Presentation on theme: "The Agent Based Crypto Protocol The ABC-Protocol by Jordan Hind MSE Presentation 1."— Presentation transcript:
The Agent Based Crypto Protocol The ABC-Protocol by Jordan Hind MSE Presentation 1
Agenda ● Agents Agents Agents! ● The security of agents. ● Project Overview A high level view of the protocol. ● Requirements ● Project Planning ● Software Quality Assurance Plan ● The prototypes, and why they might be interesting.
Agents Agents Agents! ● Security agents are a new look at an old idea (daemons). A widely used security architecture. Usually running checks (often as root) and reporting back to a centralized location. Most use either Secure Socket Layer or a custom protocol.
Agents Agents Agents! Part 2 ● Mobile Ad-hoc Networks Being used in real life military applications. ● Mobile Agents. Mobile devices becoming used in everyday life. Inter-mobile device communication isnt a mobile ad-hoc network...yet. Agent to Agent communications are frequently insecure (PCS to PCS for example). Very often done with custom protocols.
The Security Of Agents ● They all have very similar requirements. Agent to Agent Communications Agent to Server Communications ● If these communications are not secure... Security agents are running commands as root! Evil hackers can insert their own commands. Military Catastrophy. Personal Identifiable Information (PII) is the new Identity Theft. Buying anything with your cellphone? Finding vulnerabilities is worth money!
Security Of Agents Part 2 ● Cryptography is hard to implment correctly in a protocol. Remember SSH protocol problems? Remember WEP protocol problems. Its not a simple add-on. ● Existing solutions like openSSL are great...but Something easier to use should exist. To offer realiable security, SSL is very conservative.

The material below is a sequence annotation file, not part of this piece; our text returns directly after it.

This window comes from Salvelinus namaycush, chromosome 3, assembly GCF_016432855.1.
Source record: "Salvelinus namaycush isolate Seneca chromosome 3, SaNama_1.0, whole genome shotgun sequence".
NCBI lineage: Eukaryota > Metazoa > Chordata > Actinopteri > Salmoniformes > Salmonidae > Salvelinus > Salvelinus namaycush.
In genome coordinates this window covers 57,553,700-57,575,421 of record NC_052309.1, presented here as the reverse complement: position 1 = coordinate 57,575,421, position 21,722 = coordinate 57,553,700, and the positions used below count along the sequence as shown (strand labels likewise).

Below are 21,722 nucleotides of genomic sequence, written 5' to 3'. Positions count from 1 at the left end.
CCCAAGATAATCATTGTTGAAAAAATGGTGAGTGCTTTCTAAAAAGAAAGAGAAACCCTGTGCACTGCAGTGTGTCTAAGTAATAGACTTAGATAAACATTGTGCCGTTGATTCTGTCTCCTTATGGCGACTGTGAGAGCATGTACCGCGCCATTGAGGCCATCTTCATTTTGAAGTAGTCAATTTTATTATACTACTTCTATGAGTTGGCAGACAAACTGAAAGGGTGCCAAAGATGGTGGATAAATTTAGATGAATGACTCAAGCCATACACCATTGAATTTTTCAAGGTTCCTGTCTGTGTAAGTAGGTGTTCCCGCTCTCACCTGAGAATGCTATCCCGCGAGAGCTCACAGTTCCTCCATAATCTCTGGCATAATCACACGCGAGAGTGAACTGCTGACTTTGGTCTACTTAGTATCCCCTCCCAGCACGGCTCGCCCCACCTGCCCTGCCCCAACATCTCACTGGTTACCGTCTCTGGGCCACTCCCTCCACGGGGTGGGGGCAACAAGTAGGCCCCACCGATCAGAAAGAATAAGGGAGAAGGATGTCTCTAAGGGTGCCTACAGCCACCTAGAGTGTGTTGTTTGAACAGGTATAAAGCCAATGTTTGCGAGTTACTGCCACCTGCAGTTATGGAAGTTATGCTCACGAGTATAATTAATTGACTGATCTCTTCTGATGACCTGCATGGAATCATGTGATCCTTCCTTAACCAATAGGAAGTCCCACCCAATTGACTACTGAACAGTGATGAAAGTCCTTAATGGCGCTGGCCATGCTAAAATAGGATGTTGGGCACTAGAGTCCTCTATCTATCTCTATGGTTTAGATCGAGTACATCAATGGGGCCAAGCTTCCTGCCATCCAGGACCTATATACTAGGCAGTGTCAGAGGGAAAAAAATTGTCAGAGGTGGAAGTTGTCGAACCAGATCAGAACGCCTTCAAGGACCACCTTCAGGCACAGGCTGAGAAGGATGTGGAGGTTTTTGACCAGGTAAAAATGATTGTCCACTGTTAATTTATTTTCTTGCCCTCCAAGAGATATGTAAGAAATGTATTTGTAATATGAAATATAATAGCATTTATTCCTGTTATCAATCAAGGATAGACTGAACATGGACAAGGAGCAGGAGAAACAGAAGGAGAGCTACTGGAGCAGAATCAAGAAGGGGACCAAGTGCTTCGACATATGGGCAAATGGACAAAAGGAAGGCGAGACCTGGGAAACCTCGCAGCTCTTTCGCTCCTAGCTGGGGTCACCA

Project Overview ● An Application layer crypto protocol. We can offer security services up and down the stack.
Project Overview ● 3 Layers – Secure the session, authenticate, encrypt and send the data.
Requirements ● Agent type behavior was abstracted into the following.
Use Case 3.1.1 ● 3.1.1 Use Case 1: Transfer Data to an Agent ● Description – An agent may transfer large amounts of data to another agent. ● Specific Requirement – That the data be transferred without loss to a specific destination agent with a guarantee of privacy and authentication. ● Precondition – The data to be transmitted is pre-buffered, discrete and the destination is known and routable. ● Trigger – A function is called from the library.
Requirements Part 2 ● The student has only designed a few cryptographic applications. ● The student has attacked many. ● Let us use the attacks as requirements, and the mitigation of the attacks as the security requirements.
Mis-Use Case 3.2.1 ● 3.2.1 Misuse Case 1: Brute Force Key Search (Critical) ● Description: A brute force key search is an attacker attempting to decrypt information from the channel by attempting decryption keys in a volume fashion until a correct key is found. This is the default attack of any cryptographic system and by deterring other attacks it is the hope to push attackers into brute force searches. This is a defining point in the security guarantee, meaning that an attacker must perform an exhaustive key search over the field of the key length. This is a security algorithm’s best case scenario and an attacker’s worst case scenario.
Mis-Use Case 3.2.2 ● 3.2.2 Misuse Case 2: Eves Dropping (Critical) ● Definition – Eves dropping is simply an attacker listening on the channel. Any information the attacker can harvest about the data or applications in the channel defines the attacker’s success. ● Specific Requirements – Eves Dropping on the ABC-Protocol channel should not reveal any information about the application layer within the limits of the security guarantee.